By Stephanye R. Clarke |
That hashtag is just about everywhere—people are realizing now, more than ever, that living their healthiest life is a measure of wealth. If we’re honest, though, not everyone has the same opportunities to do so.
We are living in a climate where there is a near-daily assault on health care. Eligibility requirements for health care programs have already been reduced dramatically and face new, long-term challenges; people we know and love are making hard choices between putting food on the table or paying their insurance premiums; prescription drug prices are on the rise. Add to these transportation and language barriers; under- or unemployment; neighborhood safety; access to healthier food and lifestyle options; and we’ve a recipe for the disaster as reflected in just about any report on the health of communities in which we live, play, work, learn, and/or pray. The 2016 Community Health Assessment for the lower half of New London County was no exception.
In a previous blog I wrote “Here is what I know: until we are really able to have deep and uncomfortable conversations about how racism continues to structure where people live, how they live, how they are educated, how healthy/unhealthy people are, data will continue to reflect gaps in education, income and health status. Until we insist that policies no longer unfairly advantage some while unfairly disadvantaging others, nothing will change.”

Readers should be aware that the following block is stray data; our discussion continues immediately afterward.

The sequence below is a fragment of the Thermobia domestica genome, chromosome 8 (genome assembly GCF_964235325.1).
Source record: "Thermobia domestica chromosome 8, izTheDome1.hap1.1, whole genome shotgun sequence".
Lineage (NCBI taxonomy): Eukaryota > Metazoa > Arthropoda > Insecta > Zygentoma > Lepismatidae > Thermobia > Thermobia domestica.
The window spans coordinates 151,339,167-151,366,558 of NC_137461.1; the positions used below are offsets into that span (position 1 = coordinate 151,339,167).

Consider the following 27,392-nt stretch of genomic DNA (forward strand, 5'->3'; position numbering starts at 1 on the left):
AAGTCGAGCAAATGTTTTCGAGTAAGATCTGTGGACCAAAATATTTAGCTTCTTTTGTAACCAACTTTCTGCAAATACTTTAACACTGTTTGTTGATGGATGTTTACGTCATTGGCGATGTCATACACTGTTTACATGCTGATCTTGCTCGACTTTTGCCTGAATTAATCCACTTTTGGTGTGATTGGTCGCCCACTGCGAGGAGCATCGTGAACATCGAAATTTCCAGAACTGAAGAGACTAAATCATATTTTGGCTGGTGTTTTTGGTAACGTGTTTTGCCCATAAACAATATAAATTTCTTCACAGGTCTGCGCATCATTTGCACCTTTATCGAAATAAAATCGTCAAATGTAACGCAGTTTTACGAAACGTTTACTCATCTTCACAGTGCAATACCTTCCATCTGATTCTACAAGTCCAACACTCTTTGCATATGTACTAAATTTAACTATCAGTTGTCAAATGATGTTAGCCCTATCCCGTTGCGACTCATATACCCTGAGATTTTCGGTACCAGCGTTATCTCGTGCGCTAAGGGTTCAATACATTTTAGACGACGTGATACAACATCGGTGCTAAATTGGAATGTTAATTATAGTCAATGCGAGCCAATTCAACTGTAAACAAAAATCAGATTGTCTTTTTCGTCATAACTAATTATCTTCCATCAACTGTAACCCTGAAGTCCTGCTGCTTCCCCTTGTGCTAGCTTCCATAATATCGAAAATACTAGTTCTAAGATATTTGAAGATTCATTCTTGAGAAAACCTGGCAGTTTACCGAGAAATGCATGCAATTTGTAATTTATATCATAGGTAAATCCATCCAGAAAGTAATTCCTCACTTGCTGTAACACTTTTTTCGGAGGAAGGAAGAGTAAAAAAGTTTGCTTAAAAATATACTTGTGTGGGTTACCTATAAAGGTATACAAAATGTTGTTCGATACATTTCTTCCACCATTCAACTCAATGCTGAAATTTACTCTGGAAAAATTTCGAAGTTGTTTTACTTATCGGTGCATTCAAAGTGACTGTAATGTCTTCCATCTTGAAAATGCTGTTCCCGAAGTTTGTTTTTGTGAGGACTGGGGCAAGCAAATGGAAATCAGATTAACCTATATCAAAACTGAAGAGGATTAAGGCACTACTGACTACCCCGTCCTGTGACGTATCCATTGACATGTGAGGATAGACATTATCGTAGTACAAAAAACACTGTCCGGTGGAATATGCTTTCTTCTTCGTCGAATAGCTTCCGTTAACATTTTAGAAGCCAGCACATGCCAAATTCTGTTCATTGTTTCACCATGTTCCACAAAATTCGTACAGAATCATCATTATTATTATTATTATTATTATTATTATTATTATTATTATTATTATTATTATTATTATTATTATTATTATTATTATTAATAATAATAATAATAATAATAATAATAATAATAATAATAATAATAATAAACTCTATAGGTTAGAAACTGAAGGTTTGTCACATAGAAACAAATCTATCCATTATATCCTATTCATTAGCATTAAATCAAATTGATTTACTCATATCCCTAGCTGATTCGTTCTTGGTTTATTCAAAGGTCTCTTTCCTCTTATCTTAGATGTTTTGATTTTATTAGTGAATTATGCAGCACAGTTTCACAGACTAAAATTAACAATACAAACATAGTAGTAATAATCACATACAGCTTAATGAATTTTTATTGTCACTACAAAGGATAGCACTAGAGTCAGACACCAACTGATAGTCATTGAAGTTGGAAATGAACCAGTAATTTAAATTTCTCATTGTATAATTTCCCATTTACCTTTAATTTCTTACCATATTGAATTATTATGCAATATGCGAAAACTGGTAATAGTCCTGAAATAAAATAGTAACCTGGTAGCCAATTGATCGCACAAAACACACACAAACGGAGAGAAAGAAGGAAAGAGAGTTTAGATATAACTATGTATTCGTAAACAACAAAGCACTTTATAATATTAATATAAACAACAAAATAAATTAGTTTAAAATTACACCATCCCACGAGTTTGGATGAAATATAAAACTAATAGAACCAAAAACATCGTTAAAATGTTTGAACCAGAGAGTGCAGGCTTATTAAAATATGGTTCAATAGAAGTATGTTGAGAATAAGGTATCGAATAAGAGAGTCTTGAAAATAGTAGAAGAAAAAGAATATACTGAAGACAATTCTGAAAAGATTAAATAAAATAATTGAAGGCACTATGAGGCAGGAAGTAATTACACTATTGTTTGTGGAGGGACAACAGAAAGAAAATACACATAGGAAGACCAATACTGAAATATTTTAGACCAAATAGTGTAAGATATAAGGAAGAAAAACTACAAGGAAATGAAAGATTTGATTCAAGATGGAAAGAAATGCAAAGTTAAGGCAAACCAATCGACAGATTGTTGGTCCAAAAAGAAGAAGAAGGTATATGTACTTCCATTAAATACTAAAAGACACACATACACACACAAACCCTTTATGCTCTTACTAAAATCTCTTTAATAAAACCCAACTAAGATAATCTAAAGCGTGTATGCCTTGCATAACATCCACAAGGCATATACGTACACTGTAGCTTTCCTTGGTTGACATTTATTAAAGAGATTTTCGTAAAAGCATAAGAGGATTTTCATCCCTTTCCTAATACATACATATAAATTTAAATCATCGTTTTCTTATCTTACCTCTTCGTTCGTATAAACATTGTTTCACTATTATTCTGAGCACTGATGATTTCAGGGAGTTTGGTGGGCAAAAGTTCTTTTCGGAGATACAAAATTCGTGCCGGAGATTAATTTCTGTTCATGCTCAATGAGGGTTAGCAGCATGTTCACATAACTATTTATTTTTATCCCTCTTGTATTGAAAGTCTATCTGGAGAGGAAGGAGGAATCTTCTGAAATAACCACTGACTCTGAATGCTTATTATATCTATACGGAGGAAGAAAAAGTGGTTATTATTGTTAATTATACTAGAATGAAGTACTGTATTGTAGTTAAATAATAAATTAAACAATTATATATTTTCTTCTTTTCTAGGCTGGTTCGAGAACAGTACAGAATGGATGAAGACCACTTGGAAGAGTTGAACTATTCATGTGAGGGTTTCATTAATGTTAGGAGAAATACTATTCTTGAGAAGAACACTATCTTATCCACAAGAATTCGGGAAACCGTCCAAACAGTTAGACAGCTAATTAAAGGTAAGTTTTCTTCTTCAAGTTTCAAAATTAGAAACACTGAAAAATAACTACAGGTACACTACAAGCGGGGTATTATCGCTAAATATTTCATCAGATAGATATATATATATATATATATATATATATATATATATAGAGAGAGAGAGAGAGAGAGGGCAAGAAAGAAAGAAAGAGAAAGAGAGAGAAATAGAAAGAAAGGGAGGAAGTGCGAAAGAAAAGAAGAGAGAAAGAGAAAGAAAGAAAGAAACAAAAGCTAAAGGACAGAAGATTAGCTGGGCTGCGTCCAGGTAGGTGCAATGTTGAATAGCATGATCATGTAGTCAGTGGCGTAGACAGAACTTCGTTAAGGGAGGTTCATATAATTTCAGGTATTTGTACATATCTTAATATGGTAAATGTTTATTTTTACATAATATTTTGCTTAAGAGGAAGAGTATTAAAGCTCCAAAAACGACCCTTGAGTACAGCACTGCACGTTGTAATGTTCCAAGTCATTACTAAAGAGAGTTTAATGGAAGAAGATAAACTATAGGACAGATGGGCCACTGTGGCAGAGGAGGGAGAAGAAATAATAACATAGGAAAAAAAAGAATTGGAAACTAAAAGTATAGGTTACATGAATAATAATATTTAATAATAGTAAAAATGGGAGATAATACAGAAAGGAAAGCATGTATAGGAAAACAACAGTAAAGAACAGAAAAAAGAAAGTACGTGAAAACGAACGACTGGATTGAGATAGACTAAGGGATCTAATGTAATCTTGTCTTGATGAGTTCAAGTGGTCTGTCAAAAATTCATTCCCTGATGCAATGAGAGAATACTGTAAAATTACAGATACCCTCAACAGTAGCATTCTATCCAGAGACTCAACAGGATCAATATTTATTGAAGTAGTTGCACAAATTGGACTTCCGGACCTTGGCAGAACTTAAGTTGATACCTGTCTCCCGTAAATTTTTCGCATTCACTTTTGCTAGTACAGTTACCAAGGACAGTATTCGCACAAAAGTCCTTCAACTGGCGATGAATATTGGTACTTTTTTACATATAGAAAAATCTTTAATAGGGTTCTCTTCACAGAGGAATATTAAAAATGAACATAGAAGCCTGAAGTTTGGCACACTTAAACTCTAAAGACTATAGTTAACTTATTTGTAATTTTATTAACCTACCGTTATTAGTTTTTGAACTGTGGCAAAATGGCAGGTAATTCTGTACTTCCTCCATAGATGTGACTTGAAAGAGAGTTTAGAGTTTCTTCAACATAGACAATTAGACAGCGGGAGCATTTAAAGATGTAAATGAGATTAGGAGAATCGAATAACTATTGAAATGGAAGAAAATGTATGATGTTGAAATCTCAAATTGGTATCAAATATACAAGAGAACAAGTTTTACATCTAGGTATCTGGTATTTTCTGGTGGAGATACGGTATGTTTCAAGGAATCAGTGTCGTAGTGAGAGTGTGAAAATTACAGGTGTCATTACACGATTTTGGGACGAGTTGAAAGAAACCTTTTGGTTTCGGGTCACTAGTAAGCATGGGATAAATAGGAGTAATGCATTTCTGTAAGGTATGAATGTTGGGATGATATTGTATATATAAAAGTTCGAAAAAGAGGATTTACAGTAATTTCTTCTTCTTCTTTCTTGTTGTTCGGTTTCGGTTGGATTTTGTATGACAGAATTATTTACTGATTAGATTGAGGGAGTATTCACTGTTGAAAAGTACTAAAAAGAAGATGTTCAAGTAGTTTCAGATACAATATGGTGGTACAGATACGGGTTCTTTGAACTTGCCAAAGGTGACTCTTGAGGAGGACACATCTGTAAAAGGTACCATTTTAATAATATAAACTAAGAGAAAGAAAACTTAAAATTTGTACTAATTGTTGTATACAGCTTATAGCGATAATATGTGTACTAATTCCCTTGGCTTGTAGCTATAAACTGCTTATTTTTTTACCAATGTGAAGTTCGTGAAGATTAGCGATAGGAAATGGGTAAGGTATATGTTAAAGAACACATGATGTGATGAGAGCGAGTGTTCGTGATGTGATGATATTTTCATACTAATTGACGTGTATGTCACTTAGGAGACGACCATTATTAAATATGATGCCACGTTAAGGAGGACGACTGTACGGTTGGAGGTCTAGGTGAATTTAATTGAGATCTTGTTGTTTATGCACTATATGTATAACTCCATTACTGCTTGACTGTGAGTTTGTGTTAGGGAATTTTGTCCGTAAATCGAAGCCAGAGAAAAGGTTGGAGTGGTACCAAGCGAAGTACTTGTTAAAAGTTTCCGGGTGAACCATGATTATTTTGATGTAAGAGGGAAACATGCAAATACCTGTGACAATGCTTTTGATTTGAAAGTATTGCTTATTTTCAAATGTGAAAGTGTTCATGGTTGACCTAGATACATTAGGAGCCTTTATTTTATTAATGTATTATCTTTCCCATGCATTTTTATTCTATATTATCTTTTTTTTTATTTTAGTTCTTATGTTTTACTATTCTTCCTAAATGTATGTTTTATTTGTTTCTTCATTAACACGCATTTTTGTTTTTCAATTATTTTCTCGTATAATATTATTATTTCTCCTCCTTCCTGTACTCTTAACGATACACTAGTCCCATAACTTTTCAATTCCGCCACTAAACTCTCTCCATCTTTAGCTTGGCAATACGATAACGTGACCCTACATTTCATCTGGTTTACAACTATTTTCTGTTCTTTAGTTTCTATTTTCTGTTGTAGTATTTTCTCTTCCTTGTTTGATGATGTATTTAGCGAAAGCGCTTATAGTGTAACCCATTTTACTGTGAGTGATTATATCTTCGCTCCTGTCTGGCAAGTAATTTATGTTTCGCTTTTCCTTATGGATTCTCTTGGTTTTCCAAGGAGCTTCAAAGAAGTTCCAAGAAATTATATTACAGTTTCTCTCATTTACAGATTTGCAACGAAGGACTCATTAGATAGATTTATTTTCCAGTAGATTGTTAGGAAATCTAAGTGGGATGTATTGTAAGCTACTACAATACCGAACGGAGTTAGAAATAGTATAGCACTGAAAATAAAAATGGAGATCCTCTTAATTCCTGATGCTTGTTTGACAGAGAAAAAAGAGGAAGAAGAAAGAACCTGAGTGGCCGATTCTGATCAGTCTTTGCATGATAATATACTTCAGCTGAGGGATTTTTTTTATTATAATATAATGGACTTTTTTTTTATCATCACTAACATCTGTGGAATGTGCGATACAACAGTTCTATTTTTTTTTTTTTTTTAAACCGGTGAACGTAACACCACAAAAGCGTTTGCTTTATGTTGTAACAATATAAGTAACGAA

The Health Improvement Collaborative of Southeastern Connecticut (Collaborative) made the choice to engage in a community conversation about health equity, social determinants of health, the idea/social construct of race, and institutional and structural racism, as part of its ongoing commitment to a creating a healthier region.
Health Equity Solutions, Inc. (HES) facilitated the conversation, encouraging Collaborative members to consider historical context in terms of housing, education, transportation and health care policy. HES Executive Director, Dr. Tekisha D. Everette had just returned from the Health Action 2018 conference, where she received Families USA’s Health Equity Advocate of the Year Award and participated on the Racial Discrimination and Health Care: What’s the Path Forward panel.
HES challenged Collaborative members to examine their institutions’ language, interactions with community members served, and policies and practices.
Imagine how any of the following statements impact peoples’ health:
- “The patient is non-compliant…”
- “I told her if she would stop eating rice, her diabetes would improve.”
- “We only see Medicaid patients on Tuesdays…”
These statements demonstrate a lack of empathy and understanding for where people are coming from, perpetuate inaccurate and unhelpful stereotypes, foster attitudes of blame rather than creativity in finding solutions, ignore best practices, create institutional barriers and biases, and are counterproductive to improving a person’s and the community’s health.
As the Collaborative embarks on its next round of data collection for the 2019 needs assessment and health improvement plan, members were happy to have HES begin dialogue that will inform assessment and planning processes. This workshop will hopefully change the conversations the group has about the people they serve and the best solutions to address community health issues — especially if past solutions have proven ineffective.
Listen—learning about the social determinants of health, health equity and institutional/systemic racism is not just for people of color. It is for all of us, especially health advocates. If your agency/organization/collective wants to begin the conversation but you’re not sure where to begin, contact Claudine Constant, Program Manager, to see how HES can help.